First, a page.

The current handling of dispensation for married priests:

Under Pope Paul VI a waiting period of two years was customary for granting a dispensation – a very reasonable time span that in retrospect, as I will elaborate, turned out to be pastorally sound.  After a period of reflection which underscored the fact that this was more than a mere formality, men for whom celibacy had become an insurmountable obstacle should have a chance for a Christian marriage and family with wife (and child).

This policy was radically changed under the present pontificate.  Dispensation was delayed until the man involved was of a certain age, which meant waiting periods of a decade or more.  In many cases the request became pointless, and certainly in many cases, requests were no longer even submitted (this will probably be peddled as statistical "success").

Without doubt, the one responsible for this regulation is the pope himself (which does not mean that I can say anything concerning his motivation). But I refuse to be sidetracked into blaming the "Vatican bureaucracy."  This is as unfair as making IRS agents responsible for tax legislation.  Among those "bureaucrats" I have occasionally found a humane and understanding attitude when I reminded them of Christ's commandment.  But I also realized that they were under instructions from the highest authority.

There was only one chance for a speedy dispensation: proof that the priest in question had lied when he originally vowed celibacy, that he had been under some sort of duress, or that he was generally suffering from a psychological illness. (Those proceedings are parallel to annulment of a marriage). Duress or grave psychological illness could of course call into question the validity of ordination – and it is commendable that those consequences are considered.  However, on the other hand, it is also a fact that petitions are "spun" in that direction and that petitioners consider it underhanded if they are asked to admit that back then they acted in an unethical manner or are somehow abnormal . . .

If some bishops explain that this is not the policy or tell tales of how appeals to appropriately influential Vatican circles can be used to have a particular petition approved, then I have to point out that these kinds of "back doors" and "connections" do not in the least improve the way this business looks.

The reasons why it seems to me that long term denial of reconciliation with Church and God violates the commandment of Jesus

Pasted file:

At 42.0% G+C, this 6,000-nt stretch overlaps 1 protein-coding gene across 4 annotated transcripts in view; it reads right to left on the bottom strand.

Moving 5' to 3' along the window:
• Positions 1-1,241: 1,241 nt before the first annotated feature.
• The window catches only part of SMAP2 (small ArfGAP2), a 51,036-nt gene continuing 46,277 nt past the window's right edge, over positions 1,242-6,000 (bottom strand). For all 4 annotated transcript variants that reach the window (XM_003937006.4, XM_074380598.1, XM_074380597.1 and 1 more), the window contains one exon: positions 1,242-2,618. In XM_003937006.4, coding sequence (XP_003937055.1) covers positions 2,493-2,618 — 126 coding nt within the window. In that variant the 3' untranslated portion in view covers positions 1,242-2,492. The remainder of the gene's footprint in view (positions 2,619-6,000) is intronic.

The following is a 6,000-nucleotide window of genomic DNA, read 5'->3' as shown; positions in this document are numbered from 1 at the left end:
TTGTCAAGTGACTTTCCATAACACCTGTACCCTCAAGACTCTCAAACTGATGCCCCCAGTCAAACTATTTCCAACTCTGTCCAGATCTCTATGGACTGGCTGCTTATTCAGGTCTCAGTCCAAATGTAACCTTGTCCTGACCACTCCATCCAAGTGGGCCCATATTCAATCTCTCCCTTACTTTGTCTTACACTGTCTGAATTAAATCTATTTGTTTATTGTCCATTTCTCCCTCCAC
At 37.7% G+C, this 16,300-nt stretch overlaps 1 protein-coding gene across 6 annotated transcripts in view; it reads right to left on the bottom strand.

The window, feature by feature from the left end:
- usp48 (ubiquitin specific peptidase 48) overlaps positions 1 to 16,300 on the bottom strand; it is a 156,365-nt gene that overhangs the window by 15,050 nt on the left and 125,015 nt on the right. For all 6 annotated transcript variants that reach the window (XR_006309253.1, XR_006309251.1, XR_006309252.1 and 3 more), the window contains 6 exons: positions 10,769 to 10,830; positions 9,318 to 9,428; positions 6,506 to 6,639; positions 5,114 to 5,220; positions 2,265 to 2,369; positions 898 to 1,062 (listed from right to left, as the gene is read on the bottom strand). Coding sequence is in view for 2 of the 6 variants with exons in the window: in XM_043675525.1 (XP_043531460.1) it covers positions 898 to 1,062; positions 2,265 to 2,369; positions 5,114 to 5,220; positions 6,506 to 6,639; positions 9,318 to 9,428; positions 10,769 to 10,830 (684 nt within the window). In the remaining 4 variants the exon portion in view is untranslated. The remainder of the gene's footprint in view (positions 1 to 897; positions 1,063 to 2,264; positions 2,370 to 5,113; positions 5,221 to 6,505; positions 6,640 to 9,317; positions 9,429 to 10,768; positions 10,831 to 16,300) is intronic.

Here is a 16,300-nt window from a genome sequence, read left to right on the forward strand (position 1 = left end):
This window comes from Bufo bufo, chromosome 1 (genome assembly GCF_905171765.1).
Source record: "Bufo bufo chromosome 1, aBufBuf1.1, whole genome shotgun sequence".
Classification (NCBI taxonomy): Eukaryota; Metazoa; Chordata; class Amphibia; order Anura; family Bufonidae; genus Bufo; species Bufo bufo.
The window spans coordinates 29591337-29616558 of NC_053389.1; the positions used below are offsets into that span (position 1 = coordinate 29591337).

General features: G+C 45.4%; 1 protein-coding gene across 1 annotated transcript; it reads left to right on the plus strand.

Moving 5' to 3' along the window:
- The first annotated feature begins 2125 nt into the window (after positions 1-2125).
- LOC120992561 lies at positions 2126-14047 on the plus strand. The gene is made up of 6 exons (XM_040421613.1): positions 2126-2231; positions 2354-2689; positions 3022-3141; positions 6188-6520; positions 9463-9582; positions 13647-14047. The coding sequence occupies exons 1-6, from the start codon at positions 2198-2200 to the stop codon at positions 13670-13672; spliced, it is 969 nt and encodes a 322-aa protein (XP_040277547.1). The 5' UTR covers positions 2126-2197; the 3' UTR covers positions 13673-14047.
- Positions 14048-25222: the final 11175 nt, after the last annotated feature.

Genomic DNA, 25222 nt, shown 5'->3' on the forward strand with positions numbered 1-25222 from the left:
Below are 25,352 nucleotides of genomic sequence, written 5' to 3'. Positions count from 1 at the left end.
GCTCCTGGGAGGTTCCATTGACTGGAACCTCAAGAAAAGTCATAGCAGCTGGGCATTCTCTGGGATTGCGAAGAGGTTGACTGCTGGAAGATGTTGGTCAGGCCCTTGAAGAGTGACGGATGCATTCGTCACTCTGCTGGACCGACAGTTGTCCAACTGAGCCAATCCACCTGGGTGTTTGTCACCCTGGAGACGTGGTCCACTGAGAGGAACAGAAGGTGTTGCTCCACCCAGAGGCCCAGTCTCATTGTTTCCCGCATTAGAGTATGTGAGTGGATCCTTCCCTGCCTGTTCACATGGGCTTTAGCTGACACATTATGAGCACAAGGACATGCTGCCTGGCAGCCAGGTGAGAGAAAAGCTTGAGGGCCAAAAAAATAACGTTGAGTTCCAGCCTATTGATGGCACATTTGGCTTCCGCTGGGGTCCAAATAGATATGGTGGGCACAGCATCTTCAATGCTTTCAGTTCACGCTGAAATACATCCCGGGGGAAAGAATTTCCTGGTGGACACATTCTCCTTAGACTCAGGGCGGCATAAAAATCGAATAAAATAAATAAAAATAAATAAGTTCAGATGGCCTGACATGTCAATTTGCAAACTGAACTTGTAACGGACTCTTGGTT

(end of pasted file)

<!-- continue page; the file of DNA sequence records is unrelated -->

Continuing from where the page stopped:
1. Pastoral reasons
Thousands of of petitions ask for no more than to offer priests for whom celibacy has become an insurmountable obstacle the opportunity of living in peace with God and Church in a Christian marriage after a certain period of reflection.  If this is denied over large spans of time the man (with his wife) is forced to conduct his religious life so to speak outside the Church community. He must, as one of those affected once admitted to me, build his relationship with God on the foundation of the hope that God is more merciful than the Church and would give him this chance.  We must, of course, realize that running into celibacy as an insurmountable obstacle is in no way tantamount to a shipwreck of faith.  The current custom of denial has especially grave consequences for wives and children.  When the children eventually discover why their beloved parents are never permitted to go to communion, the Church dies for them in many cases. I find it difficult to dismiss  these pathways of alienation and rejection that are almost enforced by the Church with the kind of indifference reflected in a number of recent episcopal pronouncements.

In order to underscore the negative and positive consequences of the dispensation policy, permit me to add a personal experience: As bishop,  I invited all the priests of the diocese of Innsbruck who in the past 35 years had left the active priesthood in order to get married to spend a day.  Except for a few who had compulsory obligations, they all came.  They told the stories of their lives in the informal conversation circle. For me this became a deeply moving day.  Of course, the difficulties and the wounds were brought up, but none of the men demanded the same office they had entered under condition of celibacy.  It became evident that all the men who had received dispensation within a reasonable period of time were actively involved in the Church with their families.  Some of them carried on in parishes without priests, others were educators or worked in other helping professions.  Among those who came out of the the era of denial I saw nothing except alienation and bitterness.  And if such attitudes have gnawed themselves into a person's very core over many years, they are difficult to overcome.  I sent a report concerning this encounter to Rome.  It apparently reached its final destination in some storage room, if it even made it that far.  Nevertheless,  we must really ask in all earnestness – what is the purpose of pastoral policy – to break the bent  reed or to heal it?
Conceivable, those in power in Rome expected a motivating strengthening of the celibate way of life from this hard line of denial.  But we must keep in mind that celibacy for the sake of the heavenly kingdom can only thrive within a milieu of a developing community of love for God and one's fellow humans.  Disciplinary measures or threats will do little to motivate either the faithful or the vascillating.  Educators have known for a long time – and it has been empirically proven – that the best results are obtained with positive, affirmative incentives, not with aversive measures.

Longtime denial holds two additional dangers: Submitting a petition becomes pointless.  This hopelessness deepens the alienation.  It might also be that a brother priest in such difficulties simply decides to remain in office and lead a double life, in constant contradiction to his vow.  Both from a spiritual and psychological perspective, such a condition is worse and more dangerous to one's wellbeing and salvation than cases of an honest decision, even if the decision means leaving one's office.  If a diocese exudes a spirit of  helpfulness, then there is more of a chance that such a crisis will be openly discussed with the bishop or vicar, and may even be positively resolved.  The threat of excessive strictness has the same effect as parental threats to kick disobedient children out of the family home.  It kills any chance at dialogue.  I can see nothing pastorally sound in the current policy.  The threat of denied reconciliation represents an extinguisher for glowing wicks – nothing else can be said.